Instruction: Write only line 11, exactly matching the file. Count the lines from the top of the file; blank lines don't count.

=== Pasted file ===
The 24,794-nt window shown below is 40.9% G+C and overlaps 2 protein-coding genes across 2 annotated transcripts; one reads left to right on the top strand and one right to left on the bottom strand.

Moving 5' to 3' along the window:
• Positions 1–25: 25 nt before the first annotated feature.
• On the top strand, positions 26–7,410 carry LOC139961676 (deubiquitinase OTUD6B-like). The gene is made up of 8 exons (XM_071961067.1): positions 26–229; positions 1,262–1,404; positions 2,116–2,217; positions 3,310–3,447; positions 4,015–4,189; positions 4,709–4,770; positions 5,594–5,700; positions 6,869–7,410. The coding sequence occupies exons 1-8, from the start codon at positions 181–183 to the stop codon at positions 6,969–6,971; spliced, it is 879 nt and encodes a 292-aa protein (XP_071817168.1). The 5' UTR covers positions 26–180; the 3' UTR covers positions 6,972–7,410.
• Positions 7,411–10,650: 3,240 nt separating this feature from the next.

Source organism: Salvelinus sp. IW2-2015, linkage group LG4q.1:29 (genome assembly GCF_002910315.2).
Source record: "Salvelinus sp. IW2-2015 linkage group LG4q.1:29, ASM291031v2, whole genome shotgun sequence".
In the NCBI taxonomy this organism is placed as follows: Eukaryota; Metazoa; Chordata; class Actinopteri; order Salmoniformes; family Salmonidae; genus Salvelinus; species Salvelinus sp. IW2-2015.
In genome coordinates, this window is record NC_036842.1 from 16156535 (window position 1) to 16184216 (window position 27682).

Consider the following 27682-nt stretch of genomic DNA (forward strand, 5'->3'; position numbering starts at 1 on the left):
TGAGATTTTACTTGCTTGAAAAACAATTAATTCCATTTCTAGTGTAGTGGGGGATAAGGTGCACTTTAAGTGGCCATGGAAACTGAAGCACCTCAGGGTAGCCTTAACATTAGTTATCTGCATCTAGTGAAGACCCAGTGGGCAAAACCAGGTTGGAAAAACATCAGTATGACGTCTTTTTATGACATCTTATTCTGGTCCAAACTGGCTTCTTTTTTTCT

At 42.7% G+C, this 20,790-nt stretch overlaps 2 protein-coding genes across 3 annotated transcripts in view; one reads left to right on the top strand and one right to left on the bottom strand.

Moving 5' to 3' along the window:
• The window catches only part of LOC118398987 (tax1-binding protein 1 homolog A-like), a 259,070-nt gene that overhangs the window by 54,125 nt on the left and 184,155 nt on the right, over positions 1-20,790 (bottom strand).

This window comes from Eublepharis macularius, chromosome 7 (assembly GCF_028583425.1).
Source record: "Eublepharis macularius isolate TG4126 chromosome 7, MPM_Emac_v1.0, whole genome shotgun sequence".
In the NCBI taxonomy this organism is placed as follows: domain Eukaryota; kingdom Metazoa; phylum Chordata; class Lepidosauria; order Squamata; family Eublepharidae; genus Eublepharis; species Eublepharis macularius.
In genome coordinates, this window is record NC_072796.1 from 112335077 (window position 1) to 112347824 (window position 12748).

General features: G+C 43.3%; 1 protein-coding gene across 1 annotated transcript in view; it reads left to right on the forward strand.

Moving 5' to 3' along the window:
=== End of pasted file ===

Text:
TGAGATTTTACTTGCTTGAAAAACAATTAATTCCATTTCTAGTGTAGTGGGGGATAAGGTGCACTTTAAGTGGCCATGGAAACTGAAGCACCTCAGGGTAGCCTTAACATTAGTTATCTGCATCTAGTGAAGACCCAGTGGGCAAAACCAGGTTGGAAAAACATCAGTATGACGTCTTTTTATGACATCTTATTCTGGTCCAAACTGGCTTCTTTTTTTCT